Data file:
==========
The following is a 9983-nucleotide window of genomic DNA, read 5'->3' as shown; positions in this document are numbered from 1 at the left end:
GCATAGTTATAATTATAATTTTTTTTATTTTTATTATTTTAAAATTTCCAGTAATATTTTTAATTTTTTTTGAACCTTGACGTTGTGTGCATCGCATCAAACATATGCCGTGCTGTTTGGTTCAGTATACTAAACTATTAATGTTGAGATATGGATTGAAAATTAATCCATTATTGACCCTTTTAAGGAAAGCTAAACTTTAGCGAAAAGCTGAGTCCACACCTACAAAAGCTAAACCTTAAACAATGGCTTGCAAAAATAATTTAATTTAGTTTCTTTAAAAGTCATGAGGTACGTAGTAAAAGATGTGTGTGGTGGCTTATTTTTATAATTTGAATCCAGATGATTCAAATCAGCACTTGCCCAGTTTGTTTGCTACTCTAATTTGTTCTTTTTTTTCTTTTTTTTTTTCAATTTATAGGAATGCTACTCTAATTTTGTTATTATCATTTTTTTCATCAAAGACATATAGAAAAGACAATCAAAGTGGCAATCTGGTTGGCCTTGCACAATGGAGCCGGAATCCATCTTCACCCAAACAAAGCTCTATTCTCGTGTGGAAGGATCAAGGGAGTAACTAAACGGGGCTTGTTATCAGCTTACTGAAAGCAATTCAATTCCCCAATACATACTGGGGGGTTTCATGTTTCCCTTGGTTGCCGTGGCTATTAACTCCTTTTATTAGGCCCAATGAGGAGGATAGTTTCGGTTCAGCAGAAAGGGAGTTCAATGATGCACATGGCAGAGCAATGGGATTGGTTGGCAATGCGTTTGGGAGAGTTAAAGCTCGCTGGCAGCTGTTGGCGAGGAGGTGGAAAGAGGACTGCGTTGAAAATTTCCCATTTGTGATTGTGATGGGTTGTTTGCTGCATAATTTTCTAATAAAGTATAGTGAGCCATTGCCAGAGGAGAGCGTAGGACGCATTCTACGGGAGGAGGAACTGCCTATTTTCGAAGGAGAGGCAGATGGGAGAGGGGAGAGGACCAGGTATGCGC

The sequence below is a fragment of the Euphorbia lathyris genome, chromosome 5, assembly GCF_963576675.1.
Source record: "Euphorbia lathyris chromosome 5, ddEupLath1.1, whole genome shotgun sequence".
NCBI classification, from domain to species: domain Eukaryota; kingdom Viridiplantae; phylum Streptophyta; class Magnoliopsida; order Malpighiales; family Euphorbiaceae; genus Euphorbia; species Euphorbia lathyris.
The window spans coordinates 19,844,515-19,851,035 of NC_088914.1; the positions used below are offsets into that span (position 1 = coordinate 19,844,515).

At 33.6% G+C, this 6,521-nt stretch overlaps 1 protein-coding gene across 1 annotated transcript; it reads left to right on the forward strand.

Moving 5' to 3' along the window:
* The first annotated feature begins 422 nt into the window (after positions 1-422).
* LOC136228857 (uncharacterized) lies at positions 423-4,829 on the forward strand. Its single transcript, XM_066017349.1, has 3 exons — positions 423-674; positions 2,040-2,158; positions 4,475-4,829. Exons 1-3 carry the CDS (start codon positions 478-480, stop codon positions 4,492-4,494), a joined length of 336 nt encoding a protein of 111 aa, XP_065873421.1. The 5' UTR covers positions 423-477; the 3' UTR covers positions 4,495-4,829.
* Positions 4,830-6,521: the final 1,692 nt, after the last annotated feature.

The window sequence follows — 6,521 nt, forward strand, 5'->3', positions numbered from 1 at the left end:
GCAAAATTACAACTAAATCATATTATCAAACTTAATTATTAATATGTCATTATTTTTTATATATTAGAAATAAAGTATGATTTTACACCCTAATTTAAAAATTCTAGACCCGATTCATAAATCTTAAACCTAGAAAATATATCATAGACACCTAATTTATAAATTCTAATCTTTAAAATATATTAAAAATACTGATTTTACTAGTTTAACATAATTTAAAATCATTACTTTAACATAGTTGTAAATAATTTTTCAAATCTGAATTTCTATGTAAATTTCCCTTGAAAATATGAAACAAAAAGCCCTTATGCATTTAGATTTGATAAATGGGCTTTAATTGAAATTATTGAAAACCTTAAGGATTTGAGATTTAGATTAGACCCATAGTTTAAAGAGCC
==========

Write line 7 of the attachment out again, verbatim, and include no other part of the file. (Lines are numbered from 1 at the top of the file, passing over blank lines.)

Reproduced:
At 33.6% G+C, this 6,521-nt stretch overlaps 1 protein-coding gene across 1 annotated transcript; it reads left to right on the forward strand.